HEALTH

‘Real Sports’ takes a look at sports nutrition supplements

BY Michael Johnsen

 

 

 
NEW YORK — HBO's "Real Sports with Bryant Gumbel" on Tuesday aired an expose criticizing the availability of adulterated sports nutrition supplements to the nation's military in a segement titled "In Harm's Way."
 
According to the synopsis of the episode, "Real Sports" reported that 70% of U.S. troops take some sort of supplement, "many of them workout supplements marketed with the military in mind." The problem explored by "Real Sports" correspondent Soledad O'Brien is the availability of what the segment defines as under-regulated workout supplements that are causing serious injuries to the liver, heart issues and even death. 
 
In response to the episode, the Council of Responsible Nutrition on Wednesday suggested that the segment wasn't fully balanced. 
 
"We share the concerns raised by HBO’s segment last night about stimulant ingredients like DMAA, and CRN has expressed support for FDA’s position that DMAA and similar ingredients are illegal because they lack adequate evidence of safety and present unreasonable health risks," said Steve Mister, SCRN president and CEO. "On the other hand, we are disappointed that HBO ignored our requests to provide perspective from the mainstream, responsible dietary supplement industry as we would have confirmed our position that the products the segment focused on are being illegally marketed as dietary supplements in violation of the requirements for new ingredients. Further, we would have provided accurate information and a more balanced perspective of the numerous provisions in the law, added with the passage of DSHEA and beyond, that have given FDA more authority than it previously had to remove unsafe products from the market and ample tools to enforce the law."
 
In the segment correspondent O'Brien compared the Food and Drug Administration's pursuit of makers of tainted supplements to a game of whack a mole, where as soon as the agency is able to ban one ingredient, another suspect ingredient becomes available in its place. "To that end, we are concerned that FDA has not always acted as swiftly as appropriate to remove from the market these kinds of questionable products, and we continue to urge for further resources, financial and otherwise, for FDA to more fully enforce the law," Mister said. "Critics of dietary supplement regulation tend to focus on pre-market approval as the only option, ignoring the fact that pre-market approval is not a full-proof method to safety, nor is it a viable option for the vast majority of products in our industry that don’t receive the same patent protection and financial incentives as pharmaceutical products. Our industry is open to dialoguing with those who are serious — and realistic — about finding ways to avoid the kinds of tragedies shown in this segment in the future.”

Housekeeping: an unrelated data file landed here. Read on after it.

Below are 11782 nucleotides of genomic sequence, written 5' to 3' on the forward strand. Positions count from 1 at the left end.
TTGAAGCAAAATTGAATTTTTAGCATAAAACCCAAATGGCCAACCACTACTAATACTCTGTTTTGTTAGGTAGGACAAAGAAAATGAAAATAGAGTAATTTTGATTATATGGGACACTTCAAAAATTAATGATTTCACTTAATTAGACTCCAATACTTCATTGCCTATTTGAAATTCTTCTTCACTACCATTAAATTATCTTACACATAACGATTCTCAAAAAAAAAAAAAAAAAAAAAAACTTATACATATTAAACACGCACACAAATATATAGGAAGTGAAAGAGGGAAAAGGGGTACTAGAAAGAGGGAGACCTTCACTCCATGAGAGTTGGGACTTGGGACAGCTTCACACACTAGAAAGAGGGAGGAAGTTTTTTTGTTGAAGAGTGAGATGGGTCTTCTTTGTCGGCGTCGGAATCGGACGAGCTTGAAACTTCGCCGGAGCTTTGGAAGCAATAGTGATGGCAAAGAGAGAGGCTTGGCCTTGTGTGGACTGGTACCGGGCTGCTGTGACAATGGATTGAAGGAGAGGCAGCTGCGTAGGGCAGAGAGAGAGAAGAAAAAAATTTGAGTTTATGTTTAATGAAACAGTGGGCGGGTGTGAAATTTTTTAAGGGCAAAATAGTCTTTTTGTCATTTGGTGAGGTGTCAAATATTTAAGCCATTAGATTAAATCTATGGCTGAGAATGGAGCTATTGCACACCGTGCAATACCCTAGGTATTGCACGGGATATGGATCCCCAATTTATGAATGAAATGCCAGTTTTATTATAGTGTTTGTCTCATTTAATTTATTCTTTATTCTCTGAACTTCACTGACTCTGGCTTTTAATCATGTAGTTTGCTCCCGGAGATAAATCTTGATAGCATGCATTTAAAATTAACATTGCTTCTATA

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FitClick launches Talk-to-Track Diet App

BY Michael Johnsen

VIENNA, Va. – FitClick recently introduced its FitClick Talk-to-Track Diet App, available for both the Android and iOS platforms. “The new FitClick Talk-to-Track calorie counting app is our patent-pending natural language diet tracker that allows you to count calories by simply talking into your phone,” the company explained. "With our innovative calorie tracker app, you just say the names of the foods you ate and you're done.”
 
The unique food tracker app is a learning system. As users track their foods, the app learns what they like to eat and uses that data to pull the proper foods from the database. The Talk-to-Track app also serves as a carb counter app, along with fat, protein and fiber.
 
The app is expected to especially appeal to millennials, noted James Mrowka, president FitClick. “As digital natives, millennials value access to real-time data, and mobile calorie-counter apps provide an instant source of information,” he suggested. “Millennials lead busy lives and place particular value on convenience and expedience. Tracking health and nutrition on the handheld device they carry with them at all times affords both.”
 
 
 
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Majority of wellness programs don’t include smoking cessation incentives

BY Michael Johnsen

DALLAS — A recent HealthMine survey of 750 wellness program participants indicated that only 37% say smoking cessation programs are included in their plan. Even in plans that do include quit smoking programs, 87% said they need an incentive, or they would be unlikely to complete the program. As new findings show that combining a penalty with a reward can double success rates for smoking cessation, HealthMine found that only 32% of wellness program enrollees say their program includes any incentives for smoking cessation.
 
Plan members support both incentives and disincentives for smoking cessation: 63% of consumers think colleagues that smoke tobacco products should pay more for health insurance, while 48% of consumers think that e-cigarette smokers should be penalized, HealthMine uncovered in its January Health Plan Member Survey.
 
"Health plan sponsors could do a whole lot more to help people quit smoking than they do now," said Bryce Williams, president and CEO of HealthMine. "Wellness incentives and disincentives — when personalized and matched carefully to recommended health actions — can play a powerful role in helping members address smoking, the largest cause of preventable death in the U.S."
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